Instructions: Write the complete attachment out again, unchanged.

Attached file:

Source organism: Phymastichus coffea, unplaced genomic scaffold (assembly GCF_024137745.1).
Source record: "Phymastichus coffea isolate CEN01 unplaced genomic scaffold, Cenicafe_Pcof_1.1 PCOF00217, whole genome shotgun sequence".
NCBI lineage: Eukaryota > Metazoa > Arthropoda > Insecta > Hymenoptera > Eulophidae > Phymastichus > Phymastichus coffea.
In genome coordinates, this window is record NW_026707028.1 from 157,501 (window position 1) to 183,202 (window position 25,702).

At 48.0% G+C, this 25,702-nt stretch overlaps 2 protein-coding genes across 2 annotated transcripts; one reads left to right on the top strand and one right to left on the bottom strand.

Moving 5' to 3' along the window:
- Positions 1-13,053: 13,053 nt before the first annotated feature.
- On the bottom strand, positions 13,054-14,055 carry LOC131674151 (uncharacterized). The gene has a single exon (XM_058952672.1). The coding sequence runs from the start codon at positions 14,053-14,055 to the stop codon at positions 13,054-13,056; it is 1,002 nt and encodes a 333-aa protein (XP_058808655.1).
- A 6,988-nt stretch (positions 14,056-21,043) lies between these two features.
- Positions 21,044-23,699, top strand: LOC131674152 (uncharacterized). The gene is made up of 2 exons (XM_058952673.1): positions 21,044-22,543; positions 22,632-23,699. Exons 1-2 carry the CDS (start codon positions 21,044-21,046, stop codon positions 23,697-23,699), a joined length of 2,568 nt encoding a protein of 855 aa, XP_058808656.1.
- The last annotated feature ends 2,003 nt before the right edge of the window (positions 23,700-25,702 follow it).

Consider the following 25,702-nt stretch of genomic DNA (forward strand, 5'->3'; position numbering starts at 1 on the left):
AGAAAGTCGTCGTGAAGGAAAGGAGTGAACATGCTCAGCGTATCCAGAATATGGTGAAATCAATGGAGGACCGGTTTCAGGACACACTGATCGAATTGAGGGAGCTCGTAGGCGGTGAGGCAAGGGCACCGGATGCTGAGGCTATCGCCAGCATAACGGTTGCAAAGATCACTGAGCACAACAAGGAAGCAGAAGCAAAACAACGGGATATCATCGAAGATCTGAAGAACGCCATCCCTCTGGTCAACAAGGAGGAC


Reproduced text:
Source organism: Phymastichus coffea, unplaced genomic scaffold (assembly GCF_024137745.1).
Source record: "Phymastichus coffea isolate CEN01 unplaced genomic scaffold, Cenicafe_Pcof_1.1 PCOF00217, whole genome shotgun sequence".
NCBI lineage: Eukaryota > Metazoa > Arthropoda > Insecta > Hymenoptera > Eulophidae > Phymastichus > Phymastichus coffea.
In genome coordinates, this window is record NW_026707028.1 from 157,501 (window position 1) to 183,202 (window position 25,702).

At 48.0% G+C, this 25,702-nt stretch overlaps 2 protein-coding genes across 2 annotated transcripts; one reads left to right on the top strand and one right to left on the bottom strand.

Moving 5' to 3' along the window:
- Positions 1-13,053: 13,053 nt before the first annotated feature.
- On the bottom strand, positions 13,054-14,055 carry LOC131674151 (uncharacterized). The gene has a single exon (XM_058952672.1). The coding sequence runs from the start codon at positions 14,053-14,055 to the stop codon at positions 13,054-13,056; it is 1,002 nt and encodes a 333-aa protein (XP_058808655.1).
- A 6,988-nt stretch (positions 14,056-21,043) lies between these two features.
- Positions 21,044-23,699, top strand: LOC131674152 (uncharacterized). The gene is made up of 2 exons (XM_058952673.1): positions 21,044-22,543; positions 22,632-23,699. Exons 1-2 carry the CDS (start codon positions 21,044-21,046, stop codon positions 23,697-23,699), a joined length of 2,568 nt encoding a protein of 855 aa, XP_058808656.1.
- The last annotated feature ends 2,003 nt before the right edge of the window (positions 23,700-25,702 follow it).

Consider the following 25,702-nt stretch of genomic DNA (forward strand, 5'->3'; position numbering starts at 1 on the left):
AGAAAGTCGTCGTGAAGGAAAGGAGTGAACATGCTCAGCGTATCCAGAATATGGTGAAATCAATGGAGGACCGGTTTCAGGACACACTGATCGAATTGAGGGAGCTCGTAGGCGGTGAGGCAAGGGCACCGGATGCTGAGGCTATCGCCAGCATAACGGTTGCAAAGATCACTGAGCACAACAAGGAAGCAGAAGCAAAACAACGGGATATCATCGAAGATCTGAAGAACGCCATCCCTCTGGTCAACAAGGAGGAC